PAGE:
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Living with ovarian cancer

When Grass Valley resident Sam Newell was first diagnosed with ovarian cancer at age 39, her biggest concern was her then 3-year-old son Christopher.

During doctors appointments, she spelled out words like D-I-E and D-E-A-T-H so he wouldn’t understand that the disease might take his mommy’s life.

Now 6, Christopher is well-versed on the condition.



“We’ve not kept anything from him. He knows mom has a disease. … He knows it’s a possibility that mom is going to heaven,” Newell said. “But it’s very hard for a mother to hear words like ‘surgery’ and ‘chemo’ come out of their child’s mouth.”

Newell is hoping to spread the word about the disease since September is Ovarian Cancer Awareness Month. While ovarian cancer is the ninth most common cancer among women, it is the deadliest of gynecologic cancers. Each year, nearly 22,000 women are diagnosed with ovarian cancer, and nearly 15,000 die of it.




“Most people think if they go in for a pap smear, they’re OK,” she said. “But they’re not being proactive enough.”

A pap smear tests for cervical cancer, not ovarian cancer. No standard test exists to detect ovarian cancer, but requesting a transvaginal ultrasound can be life-saving, Newell said.

Women should also pay attention for the cancer’s symptoms, including bloating, pelvic or abdominal pain, frequent urination, and difficulty eating or feeling full quickly.

Breast cancer and ovarian cancer are closely linked; women with a history of either cancer should be especially alert.

Newell’s treatment was draining. With chemotherapy, she was in pain all day and sick much of the time.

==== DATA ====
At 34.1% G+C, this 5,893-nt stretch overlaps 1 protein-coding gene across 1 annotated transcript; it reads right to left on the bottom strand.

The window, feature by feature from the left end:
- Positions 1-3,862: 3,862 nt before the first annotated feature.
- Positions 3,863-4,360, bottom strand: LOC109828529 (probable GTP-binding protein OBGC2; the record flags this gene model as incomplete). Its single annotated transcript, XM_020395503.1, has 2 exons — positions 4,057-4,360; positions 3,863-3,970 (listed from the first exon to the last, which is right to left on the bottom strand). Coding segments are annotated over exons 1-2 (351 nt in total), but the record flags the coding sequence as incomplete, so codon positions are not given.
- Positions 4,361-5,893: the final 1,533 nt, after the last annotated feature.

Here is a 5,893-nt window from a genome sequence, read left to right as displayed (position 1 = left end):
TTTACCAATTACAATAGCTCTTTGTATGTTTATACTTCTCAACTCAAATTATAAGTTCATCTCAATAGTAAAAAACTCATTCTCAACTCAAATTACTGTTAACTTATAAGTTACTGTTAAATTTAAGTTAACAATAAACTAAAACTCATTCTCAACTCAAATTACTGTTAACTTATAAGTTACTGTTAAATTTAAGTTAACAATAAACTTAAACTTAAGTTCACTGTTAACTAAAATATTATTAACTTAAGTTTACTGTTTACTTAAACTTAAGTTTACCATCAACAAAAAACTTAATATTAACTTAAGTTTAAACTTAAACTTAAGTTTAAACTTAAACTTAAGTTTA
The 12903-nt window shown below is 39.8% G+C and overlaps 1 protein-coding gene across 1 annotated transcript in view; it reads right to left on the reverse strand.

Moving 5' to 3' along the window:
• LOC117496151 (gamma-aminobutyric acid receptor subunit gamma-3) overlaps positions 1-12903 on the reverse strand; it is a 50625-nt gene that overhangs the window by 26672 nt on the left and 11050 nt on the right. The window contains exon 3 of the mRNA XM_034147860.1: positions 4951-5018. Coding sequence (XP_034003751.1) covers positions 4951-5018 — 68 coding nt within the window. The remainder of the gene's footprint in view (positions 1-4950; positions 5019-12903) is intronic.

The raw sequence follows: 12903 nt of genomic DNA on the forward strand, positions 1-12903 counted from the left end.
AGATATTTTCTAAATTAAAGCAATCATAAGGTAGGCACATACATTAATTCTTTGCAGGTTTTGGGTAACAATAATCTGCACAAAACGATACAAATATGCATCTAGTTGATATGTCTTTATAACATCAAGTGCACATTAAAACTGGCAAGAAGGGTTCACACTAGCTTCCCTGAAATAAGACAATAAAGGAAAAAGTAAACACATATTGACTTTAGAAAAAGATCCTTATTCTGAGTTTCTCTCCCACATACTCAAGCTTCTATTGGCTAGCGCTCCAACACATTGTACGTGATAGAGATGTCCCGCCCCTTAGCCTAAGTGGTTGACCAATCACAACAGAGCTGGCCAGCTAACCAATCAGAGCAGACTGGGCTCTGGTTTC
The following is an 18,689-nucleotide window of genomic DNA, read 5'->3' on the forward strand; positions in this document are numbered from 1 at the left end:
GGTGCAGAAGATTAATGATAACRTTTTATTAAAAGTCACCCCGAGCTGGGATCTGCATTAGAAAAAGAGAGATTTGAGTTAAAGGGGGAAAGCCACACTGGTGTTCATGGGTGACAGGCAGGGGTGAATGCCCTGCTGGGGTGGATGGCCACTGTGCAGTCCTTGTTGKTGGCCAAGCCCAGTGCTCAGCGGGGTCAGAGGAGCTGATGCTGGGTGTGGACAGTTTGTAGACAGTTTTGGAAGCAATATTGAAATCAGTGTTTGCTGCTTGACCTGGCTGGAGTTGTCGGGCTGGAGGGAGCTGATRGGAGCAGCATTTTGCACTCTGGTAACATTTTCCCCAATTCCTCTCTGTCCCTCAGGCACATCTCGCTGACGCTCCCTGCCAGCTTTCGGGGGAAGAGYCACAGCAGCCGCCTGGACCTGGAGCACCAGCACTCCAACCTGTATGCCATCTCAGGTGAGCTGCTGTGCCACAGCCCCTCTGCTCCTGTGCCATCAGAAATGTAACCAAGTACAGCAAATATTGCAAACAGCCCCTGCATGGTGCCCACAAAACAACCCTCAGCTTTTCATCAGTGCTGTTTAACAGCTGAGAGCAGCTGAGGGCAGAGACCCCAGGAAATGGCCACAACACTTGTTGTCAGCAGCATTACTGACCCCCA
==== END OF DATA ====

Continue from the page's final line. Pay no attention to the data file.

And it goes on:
The surgery to treat the cancer involved removing as many non-essential organs as possible, and with it, the chance of any more children.

“I absolutely wanted to have more kids,” Newell said. “I’m the oldest of five kids, so having it taken away from me was pretty difficult.”

In spite of the disappointment, the cancer has changed her perspective.

“I quit working and became a complete stay-at-home mom,” Newell said. “We chose to do things with our life that we might have put off,” such as camping and making memories with her family.

Last week, Newell flew out to Colorado to be with her friend Jeanie Tarver, a Lake Wildwood resident battling ovarian cancer. Newell was at her bedside when 51-year-old Tarver died Thursday night.

A world traveler and English as a Second Language teacher, Newell remembers Tarver as spontaneous and full of life.

“She had so much dignity,” Newell said.

But it was still saddening to see another woman dying of the same disease she had. Newell wants to use September to get the word out about an understated cancer that still has changed her life and taken away friends.

“I think the most important thing is education and being proactive,” she said.

To contact Staff Writer Michelle Rindels, e-mail mrindels@theunion.com or call (530) 477-4247.


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